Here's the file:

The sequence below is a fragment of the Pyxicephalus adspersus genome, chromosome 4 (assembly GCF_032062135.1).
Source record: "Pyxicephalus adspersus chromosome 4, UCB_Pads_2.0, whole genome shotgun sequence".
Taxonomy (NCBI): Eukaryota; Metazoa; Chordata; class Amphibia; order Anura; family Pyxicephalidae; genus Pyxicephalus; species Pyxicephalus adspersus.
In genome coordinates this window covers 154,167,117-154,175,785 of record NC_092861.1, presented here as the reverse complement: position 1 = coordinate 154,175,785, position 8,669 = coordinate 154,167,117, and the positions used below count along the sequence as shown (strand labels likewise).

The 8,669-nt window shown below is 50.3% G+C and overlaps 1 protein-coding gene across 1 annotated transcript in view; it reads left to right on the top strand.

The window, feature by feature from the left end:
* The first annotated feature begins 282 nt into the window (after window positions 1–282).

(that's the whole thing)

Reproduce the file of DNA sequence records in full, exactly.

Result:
The sequence below is a fragment of the Pyxicephalus adspersus genome, chromosome 4 (assembly GCF_032062135.1).
Source record: "Pyxicephalus adspersus chromosome 4, UCB_Pads_2.0, whole genome shotgun sequence".
Taxonomy (NCBI): Eukaryota; Metazoa; Chordata; class Amphibia; order Anura; family Pyxicephalidae; genus Pyxicephalus; species Pyxicephalus adspersus.
In genome coordinates this window covers 154,167,117-154,175,785 of record NC_092861.1, presented here as the reverse complement: position 1 = coordinate 154,175,785, position 8,669 = coordinate 154,167,117, and the positions used below count along the sequence as shown (strand labels likewise).

The 8,669-nt window shown below is 50.3% G+C and overlaps 1 protein-coding gene across 1 annotated transcript in view; it reads left to right on the top strand.

The window, feature by feature from the left end:
* The first annotated feature begins 282 nt into the window (after window positions 1–282).